Frequently Asked Questions
Generally, an order comes into effect immediately, unless the court states otherwise. The order, however, must still be drafted and signed by the parties and the court. Until this is done, it will be difficult to enforce the order.
Once the judge has made the order at the motion, it is up to the parties, and their lawyers, if they have lawyers, to draft (write up) an order. Either party may draft the order. The judge may also tell the parties who has to draft the order. Once drafted, the order is provided to the other party for consent on the format that the order is in and what it contains. The judge then signs the order.
You draft an Order using Form 70N of the Court of Queen’s Bench Forms. You can find a template for Form 70N here:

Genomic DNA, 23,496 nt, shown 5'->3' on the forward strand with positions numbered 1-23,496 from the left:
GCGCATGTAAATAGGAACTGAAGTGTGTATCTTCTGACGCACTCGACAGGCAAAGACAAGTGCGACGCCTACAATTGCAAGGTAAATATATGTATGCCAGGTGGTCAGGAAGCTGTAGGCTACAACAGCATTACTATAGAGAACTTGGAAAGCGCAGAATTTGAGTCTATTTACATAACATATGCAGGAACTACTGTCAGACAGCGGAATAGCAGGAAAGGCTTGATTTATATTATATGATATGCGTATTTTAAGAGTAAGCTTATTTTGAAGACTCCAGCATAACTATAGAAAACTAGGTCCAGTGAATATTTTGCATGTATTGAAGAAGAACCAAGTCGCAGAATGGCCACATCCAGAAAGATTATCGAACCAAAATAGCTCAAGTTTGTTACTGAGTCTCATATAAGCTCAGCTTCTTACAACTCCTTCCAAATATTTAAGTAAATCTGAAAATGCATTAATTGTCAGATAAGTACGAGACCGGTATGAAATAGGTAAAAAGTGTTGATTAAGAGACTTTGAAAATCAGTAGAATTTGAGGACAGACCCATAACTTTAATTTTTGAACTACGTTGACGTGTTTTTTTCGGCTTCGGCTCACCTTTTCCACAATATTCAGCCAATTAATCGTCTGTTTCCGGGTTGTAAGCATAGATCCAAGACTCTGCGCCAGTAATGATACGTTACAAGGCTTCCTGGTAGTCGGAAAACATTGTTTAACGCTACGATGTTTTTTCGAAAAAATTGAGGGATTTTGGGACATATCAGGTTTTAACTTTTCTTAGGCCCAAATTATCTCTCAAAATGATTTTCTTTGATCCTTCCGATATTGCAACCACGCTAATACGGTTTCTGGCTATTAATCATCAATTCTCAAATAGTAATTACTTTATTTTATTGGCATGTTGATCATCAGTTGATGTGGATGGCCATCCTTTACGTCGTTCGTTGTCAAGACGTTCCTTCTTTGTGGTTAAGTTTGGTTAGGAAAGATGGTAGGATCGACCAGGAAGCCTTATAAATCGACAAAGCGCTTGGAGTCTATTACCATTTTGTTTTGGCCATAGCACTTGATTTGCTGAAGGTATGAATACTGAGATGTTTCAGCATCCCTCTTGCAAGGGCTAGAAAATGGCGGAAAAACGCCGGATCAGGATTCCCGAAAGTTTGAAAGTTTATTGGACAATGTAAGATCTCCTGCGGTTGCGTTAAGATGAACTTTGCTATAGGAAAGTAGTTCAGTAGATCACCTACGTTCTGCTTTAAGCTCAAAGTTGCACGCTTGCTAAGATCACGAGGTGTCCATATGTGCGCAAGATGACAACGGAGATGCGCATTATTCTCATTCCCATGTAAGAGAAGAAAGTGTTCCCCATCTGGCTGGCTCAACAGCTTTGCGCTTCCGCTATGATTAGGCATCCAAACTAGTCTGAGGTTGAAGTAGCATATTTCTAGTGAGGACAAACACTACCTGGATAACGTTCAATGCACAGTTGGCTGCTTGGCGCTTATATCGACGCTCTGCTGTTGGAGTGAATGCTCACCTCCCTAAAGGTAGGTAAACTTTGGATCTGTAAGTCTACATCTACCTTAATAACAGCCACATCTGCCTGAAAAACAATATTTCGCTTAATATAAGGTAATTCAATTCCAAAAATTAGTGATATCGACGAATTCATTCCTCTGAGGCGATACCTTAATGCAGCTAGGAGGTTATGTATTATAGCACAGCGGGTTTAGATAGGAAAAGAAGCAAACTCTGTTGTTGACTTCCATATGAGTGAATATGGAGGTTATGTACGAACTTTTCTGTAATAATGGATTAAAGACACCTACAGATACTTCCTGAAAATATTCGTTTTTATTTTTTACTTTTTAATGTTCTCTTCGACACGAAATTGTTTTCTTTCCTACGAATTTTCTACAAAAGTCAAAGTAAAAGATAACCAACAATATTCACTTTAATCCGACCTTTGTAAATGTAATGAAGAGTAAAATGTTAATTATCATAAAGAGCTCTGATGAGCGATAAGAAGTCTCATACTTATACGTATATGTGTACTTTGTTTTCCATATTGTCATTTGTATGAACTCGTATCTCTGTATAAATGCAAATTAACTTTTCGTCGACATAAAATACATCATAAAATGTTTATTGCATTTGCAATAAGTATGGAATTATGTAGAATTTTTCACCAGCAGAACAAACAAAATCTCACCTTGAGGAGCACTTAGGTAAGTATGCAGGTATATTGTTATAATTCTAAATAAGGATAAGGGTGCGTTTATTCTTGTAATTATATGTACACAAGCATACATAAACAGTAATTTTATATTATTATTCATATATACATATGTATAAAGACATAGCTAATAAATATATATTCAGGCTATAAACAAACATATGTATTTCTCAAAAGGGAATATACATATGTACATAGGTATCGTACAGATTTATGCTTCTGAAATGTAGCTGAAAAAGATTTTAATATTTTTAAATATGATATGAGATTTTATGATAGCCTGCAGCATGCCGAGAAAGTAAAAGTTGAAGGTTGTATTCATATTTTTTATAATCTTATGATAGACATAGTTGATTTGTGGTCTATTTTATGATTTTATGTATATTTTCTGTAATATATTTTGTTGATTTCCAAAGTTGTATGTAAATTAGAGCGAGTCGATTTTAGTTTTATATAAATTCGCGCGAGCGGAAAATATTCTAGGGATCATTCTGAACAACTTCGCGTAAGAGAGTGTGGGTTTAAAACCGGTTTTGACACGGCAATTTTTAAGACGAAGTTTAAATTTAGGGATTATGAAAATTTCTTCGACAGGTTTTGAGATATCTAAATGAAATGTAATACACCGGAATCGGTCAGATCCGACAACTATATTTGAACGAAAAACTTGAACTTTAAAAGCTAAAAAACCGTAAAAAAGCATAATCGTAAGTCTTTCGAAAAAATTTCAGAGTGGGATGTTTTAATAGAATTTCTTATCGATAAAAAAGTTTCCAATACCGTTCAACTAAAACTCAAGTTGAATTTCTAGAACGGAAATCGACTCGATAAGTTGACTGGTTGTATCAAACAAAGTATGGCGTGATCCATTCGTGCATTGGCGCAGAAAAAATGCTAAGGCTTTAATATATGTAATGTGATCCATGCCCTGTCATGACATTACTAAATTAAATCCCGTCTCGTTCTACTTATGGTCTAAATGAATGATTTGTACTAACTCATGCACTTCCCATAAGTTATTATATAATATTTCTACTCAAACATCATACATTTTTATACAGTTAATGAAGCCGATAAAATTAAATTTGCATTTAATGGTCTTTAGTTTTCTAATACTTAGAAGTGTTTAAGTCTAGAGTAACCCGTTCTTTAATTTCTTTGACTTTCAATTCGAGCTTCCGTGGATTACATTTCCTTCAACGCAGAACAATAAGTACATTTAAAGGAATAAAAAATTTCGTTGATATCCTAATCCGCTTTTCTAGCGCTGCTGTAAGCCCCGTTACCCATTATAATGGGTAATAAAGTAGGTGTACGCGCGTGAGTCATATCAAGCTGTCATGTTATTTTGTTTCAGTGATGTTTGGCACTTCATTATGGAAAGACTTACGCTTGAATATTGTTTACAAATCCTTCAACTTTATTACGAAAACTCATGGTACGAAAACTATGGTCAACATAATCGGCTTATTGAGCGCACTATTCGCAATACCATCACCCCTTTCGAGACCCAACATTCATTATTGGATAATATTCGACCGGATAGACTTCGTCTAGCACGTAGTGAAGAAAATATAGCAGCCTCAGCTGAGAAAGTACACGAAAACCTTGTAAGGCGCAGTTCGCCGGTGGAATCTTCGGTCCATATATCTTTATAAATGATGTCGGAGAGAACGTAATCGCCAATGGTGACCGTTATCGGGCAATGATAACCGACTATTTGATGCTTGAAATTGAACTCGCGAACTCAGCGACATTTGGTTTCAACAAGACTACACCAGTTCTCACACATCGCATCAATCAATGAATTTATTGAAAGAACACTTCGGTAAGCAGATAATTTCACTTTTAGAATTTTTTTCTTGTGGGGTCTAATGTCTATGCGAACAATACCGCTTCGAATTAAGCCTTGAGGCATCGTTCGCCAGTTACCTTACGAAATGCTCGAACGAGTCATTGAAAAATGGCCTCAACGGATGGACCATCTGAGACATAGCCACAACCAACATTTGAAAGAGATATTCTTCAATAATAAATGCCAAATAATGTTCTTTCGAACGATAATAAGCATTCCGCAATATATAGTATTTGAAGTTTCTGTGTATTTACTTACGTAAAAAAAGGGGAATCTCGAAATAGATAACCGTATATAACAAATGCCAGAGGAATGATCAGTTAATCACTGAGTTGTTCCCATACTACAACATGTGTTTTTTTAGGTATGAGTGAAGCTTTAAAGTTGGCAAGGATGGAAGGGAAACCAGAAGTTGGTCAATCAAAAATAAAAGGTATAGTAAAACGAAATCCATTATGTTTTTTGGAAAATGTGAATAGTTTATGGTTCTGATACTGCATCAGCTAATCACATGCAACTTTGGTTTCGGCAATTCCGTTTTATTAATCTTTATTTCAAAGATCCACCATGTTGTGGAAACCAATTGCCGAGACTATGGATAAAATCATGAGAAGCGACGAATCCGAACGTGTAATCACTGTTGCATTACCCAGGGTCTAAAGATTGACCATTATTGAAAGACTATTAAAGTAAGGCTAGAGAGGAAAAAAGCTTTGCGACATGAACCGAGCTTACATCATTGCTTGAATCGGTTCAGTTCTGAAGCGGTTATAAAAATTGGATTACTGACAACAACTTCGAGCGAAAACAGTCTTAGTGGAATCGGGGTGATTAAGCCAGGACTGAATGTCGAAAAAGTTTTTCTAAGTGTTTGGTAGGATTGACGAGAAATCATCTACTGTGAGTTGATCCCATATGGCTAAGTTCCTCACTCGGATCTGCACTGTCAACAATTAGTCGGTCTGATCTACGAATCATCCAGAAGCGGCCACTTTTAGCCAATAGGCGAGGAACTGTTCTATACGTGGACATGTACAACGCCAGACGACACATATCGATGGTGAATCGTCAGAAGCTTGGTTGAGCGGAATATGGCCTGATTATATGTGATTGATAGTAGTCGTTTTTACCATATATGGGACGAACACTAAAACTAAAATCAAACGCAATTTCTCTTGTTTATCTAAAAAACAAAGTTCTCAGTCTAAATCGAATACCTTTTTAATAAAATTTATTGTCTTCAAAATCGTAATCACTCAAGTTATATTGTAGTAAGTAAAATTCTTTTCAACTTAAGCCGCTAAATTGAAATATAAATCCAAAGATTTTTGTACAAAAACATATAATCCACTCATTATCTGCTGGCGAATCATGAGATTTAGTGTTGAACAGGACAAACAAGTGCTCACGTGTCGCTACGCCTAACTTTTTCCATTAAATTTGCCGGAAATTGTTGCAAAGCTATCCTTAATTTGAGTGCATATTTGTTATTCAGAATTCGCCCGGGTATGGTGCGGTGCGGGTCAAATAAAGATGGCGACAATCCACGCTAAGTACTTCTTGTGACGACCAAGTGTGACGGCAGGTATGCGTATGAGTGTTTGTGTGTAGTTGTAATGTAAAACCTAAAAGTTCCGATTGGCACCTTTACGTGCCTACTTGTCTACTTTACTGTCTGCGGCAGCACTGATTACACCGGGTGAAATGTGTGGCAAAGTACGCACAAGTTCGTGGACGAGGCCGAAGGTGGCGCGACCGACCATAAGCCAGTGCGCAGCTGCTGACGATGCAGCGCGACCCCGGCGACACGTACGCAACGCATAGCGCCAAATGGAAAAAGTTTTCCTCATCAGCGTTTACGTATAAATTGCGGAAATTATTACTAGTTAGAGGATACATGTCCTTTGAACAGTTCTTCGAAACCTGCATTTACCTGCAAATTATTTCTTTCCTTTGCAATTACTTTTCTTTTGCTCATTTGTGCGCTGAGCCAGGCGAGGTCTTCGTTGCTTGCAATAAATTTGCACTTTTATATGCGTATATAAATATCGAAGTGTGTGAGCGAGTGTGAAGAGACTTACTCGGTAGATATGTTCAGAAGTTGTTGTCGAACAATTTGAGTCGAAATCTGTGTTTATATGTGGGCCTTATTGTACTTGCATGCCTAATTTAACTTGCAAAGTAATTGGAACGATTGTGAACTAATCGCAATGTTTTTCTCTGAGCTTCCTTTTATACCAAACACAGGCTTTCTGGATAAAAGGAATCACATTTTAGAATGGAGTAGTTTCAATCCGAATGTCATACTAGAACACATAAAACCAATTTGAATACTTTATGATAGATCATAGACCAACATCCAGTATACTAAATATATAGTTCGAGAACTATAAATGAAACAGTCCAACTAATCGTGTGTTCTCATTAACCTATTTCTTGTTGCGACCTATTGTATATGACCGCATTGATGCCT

You must use standard clauses when drafting your order. Standard clauses can be found here:
The other party is supposed to review the drafted court order and provide their approval, unless otherwise ordered by the court. If the other side refuses to provide their approval, you may want to review the disposition sheet and see where there may be a dispute as to the terms of the order. You can get a copy of the disposition sheet from your court file. A transcript of the proceeding could also be ordered. If the other party still refuses to sign the order, you can arrange for an appearance before the judge who made the order to settle the terms and have the order signed.
You could file a Notice of Motion with a copy of the amended order containing the corrections.
You can file a Notice of Motion and affidavit asking the court to suspend or set aside the order based on the ground of fraud or facts arising or discovered after the order was made.
A party can file a Notice of Satisfaction (Form 70Y) signed by the party before a witness or by the party’s lawyer.